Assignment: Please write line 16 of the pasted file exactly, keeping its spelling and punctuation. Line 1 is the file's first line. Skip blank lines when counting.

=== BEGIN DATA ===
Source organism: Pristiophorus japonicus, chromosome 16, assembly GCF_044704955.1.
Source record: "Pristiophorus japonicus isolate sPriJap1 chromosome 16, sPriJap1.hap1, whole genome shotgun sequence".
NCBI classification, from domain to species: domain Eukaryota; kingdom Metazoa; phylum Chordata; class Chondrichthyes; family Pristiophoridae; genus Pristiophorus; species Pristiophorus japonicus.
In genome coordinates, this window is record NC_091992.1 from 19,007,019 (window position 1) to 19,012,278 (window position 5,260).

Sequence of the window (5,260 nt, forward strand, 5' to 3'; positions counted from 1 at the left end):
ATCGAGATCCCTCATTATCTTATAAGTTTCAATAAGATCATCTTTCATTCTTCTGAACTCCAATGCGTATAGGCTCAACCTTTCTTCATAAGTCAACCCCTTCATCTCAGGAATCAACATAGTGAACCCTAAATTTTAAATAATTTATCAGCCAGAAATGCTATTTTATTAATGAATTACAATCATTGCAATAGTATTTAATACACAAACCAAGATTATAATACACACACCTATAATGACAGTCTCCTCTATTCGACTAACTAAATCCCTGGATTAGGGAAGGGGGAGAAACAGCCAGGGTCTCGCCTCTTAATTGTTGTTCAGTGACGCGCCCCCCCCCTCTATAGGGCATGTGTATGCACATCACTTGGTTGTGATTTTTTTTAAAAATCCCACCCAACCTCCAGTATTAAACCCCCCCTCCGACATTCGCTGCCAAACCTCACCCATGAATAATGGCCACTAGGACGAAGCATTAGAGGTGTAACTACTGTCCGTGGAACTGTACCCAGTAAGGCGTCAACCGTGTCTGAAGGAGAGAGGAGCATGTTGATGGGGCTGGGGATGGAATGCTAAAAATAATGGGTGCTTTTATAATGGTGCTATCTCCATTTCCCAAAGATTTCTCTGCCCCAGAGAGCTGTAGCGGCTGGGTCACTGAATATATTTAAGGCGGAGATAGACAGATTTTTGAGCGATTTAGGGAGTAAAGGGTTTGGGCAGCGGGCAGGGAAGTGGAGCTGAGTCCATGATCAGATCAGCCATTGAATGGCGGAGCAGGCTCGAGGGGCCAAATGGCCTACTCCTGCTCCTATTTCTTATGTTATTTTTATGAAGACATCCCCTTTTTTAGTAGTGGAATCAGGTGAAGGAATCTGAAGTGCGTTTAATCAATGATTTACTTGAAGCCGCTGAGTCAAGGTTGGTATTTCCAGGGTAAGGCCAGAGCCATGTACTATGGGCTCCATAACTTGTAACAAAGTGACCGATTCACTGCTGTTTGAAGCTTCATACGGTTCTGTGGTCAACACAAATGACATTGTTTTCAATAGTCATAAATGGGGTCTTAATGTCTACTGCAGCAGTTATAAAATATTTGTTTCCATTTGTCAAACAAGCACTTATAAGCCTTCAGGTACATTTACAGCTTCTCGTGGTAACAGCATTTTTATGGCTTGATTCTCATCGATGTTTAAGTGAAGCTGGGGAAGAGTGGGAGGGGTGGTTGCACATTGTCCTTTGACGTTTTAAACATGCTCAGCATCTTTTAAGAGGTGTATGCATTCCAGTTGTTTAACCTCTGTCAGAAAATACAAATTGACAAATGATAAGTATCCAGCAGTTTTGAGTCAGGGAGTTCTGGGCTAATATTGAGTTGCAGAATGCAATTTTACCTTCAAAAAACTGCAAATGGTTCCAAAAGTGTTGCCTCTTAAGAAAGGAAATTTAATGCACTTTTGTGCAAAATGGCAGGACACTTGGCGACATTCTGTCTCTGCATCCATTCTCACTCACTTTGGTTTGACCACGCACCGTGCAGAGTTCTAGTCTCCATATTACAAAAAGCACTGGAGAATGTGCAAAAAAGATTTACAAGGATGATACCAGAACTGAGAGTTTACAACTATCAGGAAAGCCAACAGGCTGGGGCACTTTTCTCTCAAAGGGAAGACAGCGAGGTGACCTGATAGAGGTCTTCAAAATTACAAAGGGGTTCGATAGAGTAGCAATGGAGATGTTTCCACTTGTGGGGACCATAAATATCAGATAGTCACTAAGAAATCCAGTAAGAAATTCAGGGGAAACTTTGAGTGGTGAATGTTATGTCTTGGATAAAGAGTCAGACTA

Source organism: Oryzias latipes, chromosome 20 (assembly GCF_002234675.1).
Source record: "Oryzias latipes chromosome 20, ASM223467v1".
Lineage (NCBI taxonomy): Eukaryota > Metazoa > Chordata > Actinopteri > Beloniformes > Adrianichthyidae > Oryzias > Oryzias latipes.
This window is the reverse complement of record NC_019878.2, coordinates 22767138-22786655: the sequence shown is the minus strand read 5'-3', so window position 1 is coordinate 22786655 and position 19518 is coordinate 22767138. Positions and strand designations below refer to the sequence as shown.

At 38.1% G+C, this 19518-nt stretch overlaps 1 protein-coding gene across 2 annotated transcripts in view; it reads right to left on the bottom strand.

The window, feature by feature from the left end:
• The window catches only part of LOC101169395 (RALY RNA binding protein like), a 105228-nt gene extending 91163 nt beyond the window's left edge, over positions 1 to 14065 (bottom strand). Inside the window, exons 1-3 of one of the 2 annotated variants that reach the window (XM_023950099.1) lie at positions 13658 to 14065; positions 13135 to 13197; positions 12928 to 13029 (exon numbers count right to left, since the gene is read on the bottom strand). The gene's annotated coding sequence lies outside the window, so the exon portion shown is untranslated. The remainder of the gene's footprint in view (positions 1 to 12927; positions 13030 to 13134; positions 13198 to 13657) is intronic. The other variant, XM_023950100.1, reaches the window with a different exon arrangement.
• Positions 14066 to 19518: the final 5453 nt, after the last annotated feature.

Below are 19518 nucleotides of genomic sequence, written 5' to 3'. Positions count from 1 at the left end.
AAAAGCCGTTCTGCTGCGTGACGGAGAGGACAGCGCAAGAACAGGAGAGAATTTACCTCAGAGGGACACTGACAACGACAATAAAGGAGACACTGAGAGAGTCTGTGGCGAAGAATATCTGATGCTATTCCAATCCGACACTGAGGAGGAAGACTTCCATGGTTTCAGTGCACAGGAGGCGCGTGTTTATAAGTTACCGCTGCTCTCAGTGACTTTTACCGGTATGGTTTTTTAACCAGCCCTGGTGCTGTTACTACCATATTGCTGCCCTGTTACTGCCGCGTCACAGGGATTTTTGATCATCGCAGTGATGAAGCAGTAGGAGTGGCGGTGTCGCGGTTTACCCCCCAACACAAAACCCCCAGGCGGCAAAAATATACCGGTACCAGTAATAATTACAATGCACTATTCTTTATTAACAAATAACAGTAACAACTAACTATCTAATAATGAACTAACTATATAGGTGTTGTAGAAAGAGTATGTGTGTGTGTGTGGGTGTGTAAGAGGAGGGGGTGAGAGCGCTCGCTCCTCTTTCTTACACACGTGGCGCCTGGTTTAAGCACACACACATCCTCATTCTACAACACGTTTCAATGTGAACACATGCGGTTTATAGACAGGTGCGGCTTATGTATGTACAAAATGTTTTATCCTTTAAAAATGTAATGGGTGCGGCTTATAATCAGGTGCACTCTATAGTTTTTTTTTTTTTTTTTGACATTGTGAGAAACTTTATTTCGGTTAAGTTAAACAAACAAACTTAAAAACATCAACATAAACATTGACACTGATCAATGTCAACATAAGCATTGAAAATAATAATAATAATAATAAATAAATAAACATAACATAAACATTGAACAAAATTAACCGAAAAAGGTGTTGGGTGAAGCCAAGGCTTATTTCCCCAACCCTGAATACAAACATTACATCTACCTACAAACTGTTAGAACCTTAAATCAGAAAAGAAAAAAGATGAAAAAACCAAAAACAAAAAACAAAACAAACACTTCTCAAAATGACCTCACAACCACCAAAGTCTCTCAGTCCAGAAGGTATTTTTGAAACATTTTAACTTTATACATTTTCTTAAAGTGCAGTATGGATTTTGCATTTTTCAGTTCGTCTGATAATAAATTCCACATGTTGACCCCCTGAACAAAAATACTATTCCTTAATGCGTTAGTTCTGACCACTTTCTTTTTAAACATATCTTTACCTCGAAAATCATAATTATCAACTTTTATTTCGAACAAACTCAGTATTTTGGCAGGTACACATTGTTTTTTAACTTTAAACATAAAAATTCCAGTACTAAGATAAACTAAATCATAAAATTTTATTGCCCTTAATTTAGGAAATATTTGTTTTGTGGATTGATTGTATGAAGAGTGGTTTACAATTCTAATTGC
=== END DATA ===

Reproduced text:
AAAAGCCGTTCTGCTGCGTGACGGAGAGGACAGCGCAAGAACAGGAGAGAATTTACCTCAGAGGGACACTGACAACGACAATAAAGGAGACACTGAGAGAGTCTGTGGCGAAGAATATCTGATGCTATTCCAATCCGACACTGAGGAGGAAGACTTCCATGGTTTCAGTGCACAGGAGGCGCGTGTTTATAAGTTACCGCTGCTCTCAGTGACTTTTACCGGTATGGTTTTTTAACCAGCCCTGGTGCTGTTACTACCATATTGCTGCCCTGTTACTGCCGCGTCACAGGGATTTTTGATCATCGCAGTGATGAAGCAGTAGGAGTGGCGGTGTCGCGGTTTACCCCCCAACACAAAACCCCCAGGCGGCAAAAATATACCGGTACCAGTAATAATTACAATGCACTATTCTTTATTAACAAATAACAGTAACAACTAACTATCTAATAATGAACTAACTATATAGGTGTTGTAGAAAGAGTATGTGTGTGTGTGTGGGTGTGTAAGAGGAGGGGGTGAGAGCGCTCGCTCCTCTTTCTTACACACGTGGCGCCTGGTTTAAGCACACACACATCCTCATTCTACAACACGTTTCAATGTGAACACATGCGGTTTATAGACAGGTGCGGCTTATGTATGTACAAAATGTTTTATCCTTTAAAAATGTAATGGGTGCGGCTTATAATCAGGTGCACTCTATAGTTTTTTTTTTTTTTTTTGACATTGTGAGAAACTTTATTTCGGTTAAGTTAAACAAACAAACTTAAAAACATCAACATAAACATTGACACTGATCAATGTCAACATAAGCATTGAAAATAATAATAATAATAATAAATAAATAAACATAACATAAACATTGAACAAAATTAACCGAAAAAGGTGTTGGGTGAAGCCAAGGCTTATTTCCCCAACCCTGAATACAAACATTACATCTACCTACAAACTGTTAGAACCTTAAATCAGAAAAGAAAAAAGATGAAAAAACCAAAAACAAAAAACAAAACAAACACTTCTCAAAATGACCTCACAACCACCAAAGTCTCTCAGTCCAGAAGGTATTTTTGAAACATTTTAACTTTATACATTTTCTTAAAGTGCAGTATGGATTTTGCATTTTTCAGTTCGTCTGATAATAAATTCCACATGTTGACCCCCTGAACAAAAATACTATTCCTTAATGCGTTAGTTCTGACCACTTTCTTTTTAAACATATCTTTACCTCGAAAATCATAATTATCAACTTTTATTTCGAACAAACTCAGTATTTTGGCAGGTACACATTGTTTTTTAACTTTAAACATAAAAATTCCAGTACTAAGATAAACTAAATCATAAAATTTTATTGCCCTTAATTTAGGAAATATTTGTTTTGTGGATTGATTGTATGAAGAGTGGTTTACAATTCTAATTGC